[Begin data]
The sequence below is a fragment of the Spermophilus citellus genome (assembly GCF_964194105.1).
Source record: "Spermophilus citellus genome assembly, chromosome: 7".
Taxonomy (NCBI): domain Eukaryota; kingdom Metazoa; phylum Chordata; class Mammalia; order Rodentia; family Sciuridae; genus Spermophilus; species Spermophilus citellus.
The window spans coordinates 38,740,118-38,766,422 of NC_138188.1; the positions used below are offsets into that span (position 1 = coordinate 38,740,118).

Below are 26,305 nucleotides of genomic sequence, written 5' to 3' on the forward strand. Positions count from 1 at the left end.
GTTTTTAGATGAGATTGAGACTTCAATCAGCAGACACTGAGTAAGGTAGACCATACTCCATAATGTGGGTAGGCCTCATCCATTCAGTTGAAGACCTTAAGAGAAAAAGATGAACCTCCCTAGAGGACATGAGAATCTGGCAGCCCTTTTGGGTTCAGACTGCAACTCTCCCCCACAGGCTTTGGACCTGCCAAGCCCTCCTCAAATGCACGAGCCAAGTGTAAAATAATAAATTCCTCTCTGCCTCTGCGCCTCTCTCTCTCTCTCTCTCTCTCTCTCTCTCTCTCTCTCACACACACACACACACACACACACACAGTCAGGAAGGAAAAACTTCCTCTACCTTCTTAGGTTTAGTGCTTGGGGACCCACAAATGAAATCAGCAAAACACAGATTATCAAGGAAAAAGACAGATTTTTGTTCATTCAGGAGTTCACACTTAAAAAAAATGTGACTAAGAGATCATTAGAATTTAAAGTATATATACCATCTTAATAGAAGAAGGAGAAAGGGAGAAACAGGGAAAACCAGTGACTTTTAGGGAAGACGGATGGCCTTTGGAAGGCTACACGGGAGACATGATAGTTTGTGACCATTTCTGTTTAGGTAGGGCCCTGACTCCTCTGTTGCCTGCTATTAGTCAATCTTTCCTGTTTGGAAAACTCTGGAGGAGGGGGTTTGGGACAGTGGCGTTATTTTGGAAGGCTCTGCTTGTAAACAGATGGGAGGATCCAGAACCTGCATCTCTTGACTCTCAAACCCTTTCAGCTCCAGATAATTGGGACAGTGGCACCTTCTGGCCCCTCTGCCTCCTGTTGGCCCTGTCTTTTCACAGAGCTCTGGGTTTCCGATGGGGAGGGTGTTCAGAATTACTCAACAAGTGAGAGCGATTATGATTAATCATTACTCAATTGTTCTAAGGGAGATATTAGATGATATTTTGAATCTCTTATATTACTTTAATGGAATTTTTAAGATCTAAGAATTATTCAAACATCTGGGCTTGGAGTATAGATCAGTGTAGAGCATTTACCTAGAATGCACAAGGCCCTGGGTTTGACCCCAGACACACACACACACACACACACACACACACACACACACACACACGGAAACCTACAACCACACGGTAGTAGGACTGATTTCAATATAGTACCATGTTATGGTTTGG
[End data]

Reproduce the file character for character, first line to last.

The sequence below is a fragment of the Spermophilus citellus genome (assembly GCF_964194105.1).
Source record: "Spermophilus citellus genome assembly, chromosome: 7".
Taxonomy (NCBI): domain Eukaryota; kingdom Metazoa; phylum Chordata; class Mammalia; order Rodentia; family Sciuridae; genus Spermophilus; species Spermophilus citellus.
The window spans coordinates 38,740,118-38,766,422 of NC_138188.1; the positions used below are offsets into that span (position 1 = coordinate 38,740,118).

Below are 26,305 nucleotides of genomic sequence, written 5' to 3' on the forward strand. Positions count from 1 at the left end.
GTTTTTAGATGAGATTGAGACTTCAATCAGCAGACACTGAGTAAGGTAGACCATACTCCATAATGTGGGTAGGCCTCATCCATTCAGTTGAAGACCTTAAGAGAAAAAGATGAACCTCCCTAGAGGACATGAGAATCTGGCAGCCCTTTTGGGTTCAGACTGCAACTCTCCCCCACAGGCTTTGGACCTGCCAAGCCCTCCTCAAATGCACGAGCCAAGTGTAAAATAATAAATTCCTCTCTGCCTCTGCGCCTCTCTCTCTCTCTCTCTCTCTCTCTCTCTCTCTCTCTCACACACACACACACACACACACACACAGTCAGGAAGGAAAAACTTCCTCTACCTTCTTAGGTTTAGTGCTTGGGGACCCACAAATGAAATCAGCAAAACACAGATTATCAAGGAAAAAGACAGATTTTTGTTCATTCAGGAGTTCACACTTAAAAAAAATGTGACTAAGAGATCATTAGAATTTAAAGTATATATACCATCTTAATAGAAGAAGGAGAAAGGGAGAAACAGGGAAAACCAGTGACTTTTAGGGAAGACGGATGGCCTTTGGAAGGCTACACGGGAGACATGATAGTTTGTGACCATTTCTGTTTAGGTAGGGCCCTGACTCCTCTGTTGCCTGCTATTAGTCAATCTTTCCTGTTTGGAAAACTCTGGAGGAGGGGGTTTGGGACAGTGGCGTTATTTTGGAAGGCTCTGCTTGTAAACAGATGGGAGGATCCAGAACCTGCATCTCTTGACTCTCAAACCCTTTCAGCTCCAGATAATTGGGACAGTGGCACCTTCTGGCCCCTCTGCCTCCTGTTGGCCCTGTCTTTTCACAGAGCTCTGGGTTTCCGATGGGGAGGGTGTTCAGAATTACTCAACAAGTGAGAGCGATTATGATTAATCATTACTCAATTGTTCTAAGGGAGATATTAGATGATATTTTGAATCTCTTATATTACTTTAATGGAATTTTTAAGATCTAAGAATTATTCAAACATCTGGGCTTGGAGTATAGATCAGTGTAGAGCATTTACCTAGAATGCACAAGGCCCTGGGTTTGACCCCAGACACACACACACACACACACACACACACACACACACACACACACGGAAACCTACAACCACACGGTAGTAGGACTGATTTCAATATAGTACCATGTTATGGTTTGG